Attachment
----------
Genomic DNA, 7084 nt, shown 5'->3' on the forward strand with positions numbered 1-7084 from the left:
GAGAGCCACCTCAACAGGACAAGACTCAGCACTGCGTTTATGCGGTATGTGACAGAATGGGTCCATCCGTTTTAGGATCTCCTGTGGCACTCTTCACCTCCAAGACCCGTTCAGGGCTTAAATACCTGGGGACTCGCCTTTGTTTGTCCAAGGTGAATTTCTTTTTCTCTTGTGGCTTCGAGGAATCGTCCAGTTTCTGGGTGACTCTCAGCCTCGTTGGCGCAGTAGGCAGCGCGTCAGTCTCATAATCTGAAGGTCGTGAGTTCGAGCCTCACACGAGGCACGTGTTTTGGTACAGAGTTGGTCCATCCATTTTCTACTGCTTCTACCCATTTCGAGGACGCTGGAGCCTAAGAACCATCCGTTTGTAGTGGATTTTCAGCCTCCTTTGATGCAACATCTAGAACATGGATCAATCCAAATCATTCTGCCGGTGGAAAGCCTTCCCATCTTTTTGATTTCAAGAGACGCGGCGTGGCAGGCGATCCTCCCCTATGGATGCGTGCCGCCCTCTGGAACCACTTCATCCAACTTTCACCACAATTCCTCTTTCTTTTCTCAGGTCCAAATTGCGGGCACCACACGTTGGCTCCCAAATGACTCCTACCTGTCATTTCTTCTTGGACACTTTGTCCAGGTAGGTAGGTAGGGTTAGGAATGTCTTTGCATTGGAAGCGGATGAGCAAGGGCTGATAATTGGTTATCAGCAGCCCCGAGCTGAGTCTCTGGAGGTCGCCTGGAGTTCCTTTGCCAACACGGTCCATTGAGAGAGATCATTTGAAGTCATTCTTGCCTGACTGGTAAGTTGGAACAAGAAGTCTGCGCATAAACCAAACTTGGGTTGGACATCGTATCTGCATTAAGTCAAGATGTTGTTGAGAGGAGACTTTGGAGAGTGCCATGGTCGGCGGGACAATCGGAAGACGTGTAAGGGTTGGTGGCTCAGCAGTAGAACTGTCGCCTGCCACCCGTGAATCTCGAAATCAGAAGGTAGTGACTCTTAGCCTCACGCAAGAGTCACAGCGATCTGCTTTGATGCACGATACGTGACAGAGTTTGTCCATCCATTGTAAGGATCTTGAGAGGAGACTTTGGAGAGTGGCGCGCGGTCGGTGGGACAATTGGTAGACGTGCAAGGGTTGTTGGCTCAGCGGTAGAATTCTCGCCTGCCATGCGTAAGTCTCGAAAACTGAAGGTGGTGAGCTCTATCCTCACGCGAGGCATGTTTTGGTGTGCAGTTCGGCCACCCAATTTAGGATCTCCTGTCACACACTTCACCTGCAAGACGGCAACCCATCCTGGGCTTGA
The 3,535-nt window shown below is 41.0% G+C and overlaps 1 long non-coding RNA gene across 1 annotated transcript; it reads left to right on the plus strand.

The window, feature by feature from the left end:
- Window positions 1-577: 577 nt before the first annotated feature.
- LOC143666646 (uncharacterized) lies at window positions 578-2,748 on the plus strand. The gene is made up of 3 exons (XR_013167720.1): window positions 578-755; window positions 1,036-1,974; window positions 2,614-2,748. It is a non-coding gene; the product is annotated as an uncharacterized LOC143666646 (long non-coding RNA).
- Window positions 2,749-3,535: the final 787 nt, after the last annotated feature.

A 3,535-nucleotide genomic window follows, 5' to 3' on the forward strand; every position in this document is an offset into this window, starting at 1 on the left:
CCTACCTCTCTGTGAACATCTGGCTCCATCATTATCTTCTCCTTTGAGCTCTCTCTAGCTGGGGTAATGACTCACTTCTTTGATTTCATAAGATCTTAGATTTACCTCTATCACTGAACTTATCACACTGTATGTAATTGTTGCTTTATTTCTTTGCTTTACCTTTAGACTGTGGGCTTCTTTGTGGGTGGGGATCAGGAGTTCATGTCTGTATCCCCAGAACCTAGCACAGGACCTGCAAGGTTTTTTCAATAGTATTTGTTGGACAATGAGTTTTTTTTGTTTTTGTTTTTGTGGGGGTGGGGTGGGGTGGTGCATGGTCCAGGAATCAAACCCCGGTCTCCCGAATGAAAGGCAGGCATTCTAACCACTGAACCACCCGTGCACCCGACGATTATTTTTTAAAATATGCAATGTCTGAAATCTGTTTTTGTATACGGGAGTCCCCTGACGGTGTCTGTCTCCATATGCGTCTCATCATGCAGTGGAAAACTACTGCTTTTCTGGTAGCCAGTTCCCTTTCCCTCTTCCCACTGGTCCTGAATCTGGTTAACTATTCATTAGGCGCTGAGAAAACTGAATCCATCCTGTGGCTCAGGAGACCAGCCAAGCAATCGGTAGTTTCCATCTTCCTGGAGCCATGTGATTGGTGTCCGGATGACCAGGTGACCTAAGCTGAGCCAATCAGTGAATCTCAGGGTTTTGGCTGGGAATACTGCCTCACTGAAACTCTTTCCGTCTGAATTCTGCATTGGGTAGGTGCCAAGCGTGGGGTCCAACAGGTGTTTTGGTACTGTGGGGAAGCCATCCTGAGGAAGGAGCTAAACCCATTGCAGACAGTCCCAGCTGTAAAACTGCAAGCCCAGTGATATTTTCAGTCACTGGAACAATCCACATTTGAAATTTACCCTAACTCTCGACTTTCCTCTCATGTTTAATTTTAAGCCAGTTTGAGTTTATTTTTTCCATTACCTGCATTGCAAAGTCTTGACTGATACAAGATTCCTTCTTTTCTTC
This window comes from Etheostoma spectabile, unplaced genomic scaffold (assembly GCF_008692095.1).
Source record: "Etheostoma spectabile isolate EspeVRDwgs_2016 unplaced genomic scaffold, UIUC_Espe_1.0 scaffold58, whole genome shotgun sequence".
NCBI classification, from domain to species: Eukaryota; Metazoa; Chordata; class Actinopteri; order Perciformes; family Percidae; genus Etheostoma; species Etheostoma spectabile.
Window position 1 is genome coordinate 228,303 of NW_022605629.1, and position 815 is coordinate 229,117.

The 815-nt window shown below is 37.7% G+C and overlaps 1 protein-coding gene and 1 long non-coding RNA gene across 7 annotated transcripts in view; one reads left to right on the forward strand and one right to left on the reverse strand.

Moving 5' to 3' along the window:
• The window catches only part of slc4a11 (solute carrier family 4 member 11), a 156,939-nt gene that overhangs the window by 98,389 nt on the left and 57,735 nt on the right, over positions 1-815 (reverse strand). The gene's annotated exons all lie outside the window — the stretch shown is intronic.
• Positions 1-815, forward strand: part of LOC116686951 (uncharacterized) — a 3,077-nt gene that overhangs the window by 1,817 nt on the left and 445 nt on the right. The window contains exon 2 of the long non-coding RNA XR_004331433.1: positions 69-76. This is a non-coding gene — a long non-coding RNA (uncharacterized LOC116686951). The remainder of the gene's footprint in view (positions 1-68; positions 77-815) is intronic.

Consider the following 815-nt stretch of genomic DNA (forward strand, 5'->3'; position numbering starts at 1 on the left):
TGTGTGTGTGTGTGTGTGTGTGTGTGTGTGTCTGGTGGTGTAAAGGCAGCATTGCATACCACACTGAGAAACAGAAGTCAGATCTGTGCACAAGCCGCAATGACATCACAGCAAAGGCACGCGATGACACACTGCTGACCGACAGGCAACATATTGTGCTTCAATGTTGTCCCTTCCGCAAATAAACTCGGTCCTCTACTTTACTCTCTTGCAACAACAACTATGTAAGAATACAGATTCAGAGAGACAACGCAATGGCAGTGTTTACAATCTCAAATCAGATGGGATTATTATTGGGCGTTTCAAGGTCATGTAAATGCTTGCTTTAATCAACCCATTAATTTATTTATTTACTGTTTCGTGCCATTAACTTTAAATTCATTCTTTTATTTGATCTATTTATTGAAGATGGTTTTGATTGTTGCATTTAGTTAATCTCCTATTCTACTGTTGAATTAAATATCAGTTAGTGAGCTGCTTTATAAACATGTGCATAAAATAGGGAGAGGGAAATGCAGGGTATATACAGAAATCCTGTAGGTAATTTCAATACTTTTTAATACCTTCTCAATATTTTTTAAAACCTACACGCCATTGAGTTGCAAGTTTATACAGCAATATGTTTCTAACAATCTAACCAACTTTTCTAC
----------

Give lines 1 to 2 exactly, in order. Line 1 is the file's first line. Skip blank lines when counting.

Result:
Genomic DNA, 7084 nt, shown 5'->3' on the forward strand with positions numbered 1-7084 from the left:
GAGAGCCACCTCAACAGGACAAGACTCAGCACTGCGTTTATGCGGTATGTGACAGAATGGGTCCATCCGTTTTAGGATCTCCTGTGGCACTCTTCACCTCCAAGACCCGTTCAGGGCTTAAATACCTGGGGACTCGCCTTTGTTTGTCCAAGGTGAATTTCTTTTTCTCTTGTGGCTTCGAGGAATCGTCCAGTTTCTGGGTGACTCTCAGCCTCGTTGGCGCAGTAGGCAGCGCGTCAGTCTCATAATCTGAAGGTCGTGAGTTCGAGCCTCACACGAGGCACGTGTTTTGGTACAGAGTTGGTCCATCCATTTTCTACTGCTTCTACCCATTTCGAGGACGCTGGAGCCTAAGAACCATCCGTTTGTAGTGGATTTTCAGCCTCCTTTGATGCAACATCTAGAACATGGATCAATCCAAATCATTCTGCCGGTGGAAAGCCTTCCCATCTTTTTGATTTCAAGAGACGCGGCGTGGCAGGCGATCCTCCCCTATGGATGCGTGCCGCCCTCTGGAACCACTTCATCCAACTTTCACCACAATTCCTCTTTCTTTTCTCAGGTCCAAATTGCGGGCACCACACGTTGGCTCCCAAATGACTCCTACCTGTCATTTCTTCTTGGACACTTTGTCCAGGTAGGTAGGTAGGGTTAGGAATGTCTTTGCATTGGAAGCGGATGAGCAAGGGCTGATAATTGGTTATCAGCAGCCCCGAGCTGAGTCTCTGGAGGTCGCCTGGAGTTCCTTTGCCAACACGGTCCATTGAGAGAGATCATTTGAAGTCATTCTTGCCTGACTGGTAAGTTGGAACAAGAAGTCTGCGCATAAACCAAACTTGGGTTGGACATCGTATCTGCATTAAGTCAAGATGTTGTTGAGAGGAGACTTTGGAGAGTGCCATGGTCGGCGGGACAATCGGAAGACGTGTAAGGGTTGGTGGCTCAGCAGTAGAACTGTCGCCTGCCACCCGTGAATCTCGAAATCAGAAGGTAGTGACTCTTAGCCTCACGCAAGAGTCACAGCGATCTGCTTTGATGCACGATACGTGACAGAGTTTGTCCATCCATTGTAAGGATCTTGAGAGGAGACTTTGGAGAGTGGCGCGCGGTCGGTGGGACAATTGGTAGACGTGCAAGGGTTGTTGGCTCAGCGGTAGAATTCTCGCCTGCCATGCGTAAGTCTCGAAAACTGAAGGTGGTGAGCTCTATCCTCACGCGAGGCATGTTTTGGTGTGCAGTTCGGCCACCCAATTTAGGATCTCCTGTCACACACTTCACCTGCAAGACGGCAACCCATCCTGGGCTTGA